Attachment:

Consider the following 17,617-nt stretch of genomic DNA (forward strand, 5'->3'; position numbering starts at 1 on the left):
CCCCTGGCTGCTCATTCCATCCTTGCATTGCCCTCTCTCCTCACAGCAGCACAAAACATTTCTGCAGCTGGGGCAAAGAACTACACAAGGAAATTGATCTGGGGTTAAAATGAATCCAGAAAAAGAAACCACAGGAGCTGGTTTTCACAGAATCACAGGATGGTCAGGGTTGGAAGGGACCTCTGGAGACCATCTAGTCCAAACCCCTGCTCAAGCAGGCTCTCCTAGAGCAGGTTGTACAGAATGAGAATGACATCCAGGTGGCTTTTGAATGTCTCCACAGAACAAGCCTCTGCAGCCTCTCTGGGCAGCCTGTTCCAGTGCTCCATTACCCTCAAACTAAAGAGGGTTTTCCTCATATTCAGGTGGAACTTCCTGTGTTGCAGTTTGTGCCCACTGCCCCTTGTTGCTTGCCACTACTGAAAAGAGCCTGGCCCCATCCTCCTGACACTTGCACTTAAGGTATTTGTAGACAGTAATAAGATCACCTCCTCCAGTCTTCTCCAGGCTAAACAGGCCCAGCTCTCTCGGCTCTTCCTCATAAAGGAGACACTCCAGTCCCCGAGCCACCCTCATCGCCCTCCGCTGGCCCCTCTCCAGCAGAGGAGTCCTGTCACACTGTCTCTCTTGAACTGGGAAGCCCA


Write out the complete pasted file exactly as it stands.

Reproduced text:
Consider the following 17,617-nt stretch of genomic DNA (forward strand, 5'->3'; position numbering starts at 1 on the left):
CCCCTGGCTGCTCATTCCATCCTTGCATTGCCCTCTCTCCTCACAGCAGCACAAAACATTTCTGCAGCTGGGGCAAAGAACTACACAAGGAAATTGATCTGGGGTTAAAATGAATCCAGAAAAAGAAACCACAGGAGCTGGTTTTCACAGAATCACAGGATGGTCAGGGTTGGAAGGGACCTCTGGAGACCATCTAGTCCAAACCCCTGCTCAAGCAGGCTCTCCTAGAGCAGGTTGTACAGAATGAGAATGACATCCAGGTGGCTTTTGAATGTCTCCACAGAACAAGCCTCTGCAGCCTCTCTGGGCAGCCTGTTCCAGTGCTCCATTACCCTCAAACTAAAGAGGGTTTTCCTCATATTCAGGTGGAACTTCCTGTGTTGCAGTTTGTGCCCACTGCCCCTTGTTGCTTGCCACTACTGAAAAGAGCCTGGCCCCATCCTCCTGACACTTGCACTTAAGGTATTTGTAGACAGTAATAAGATCACCTCCTCCAGTCTTCTCCAGGCTAAACAGGCCCAGCTCTCTCGGCTCTTCCTCATAAAGGAGACACTCCAGTCCCCGAGCCACCCTCATCGCCCTCCGCTGGCCCCTCTCCAGCAGAGGAGTCCTGTCACACTGTCTCTCTTGAACTGGGAAGCCCA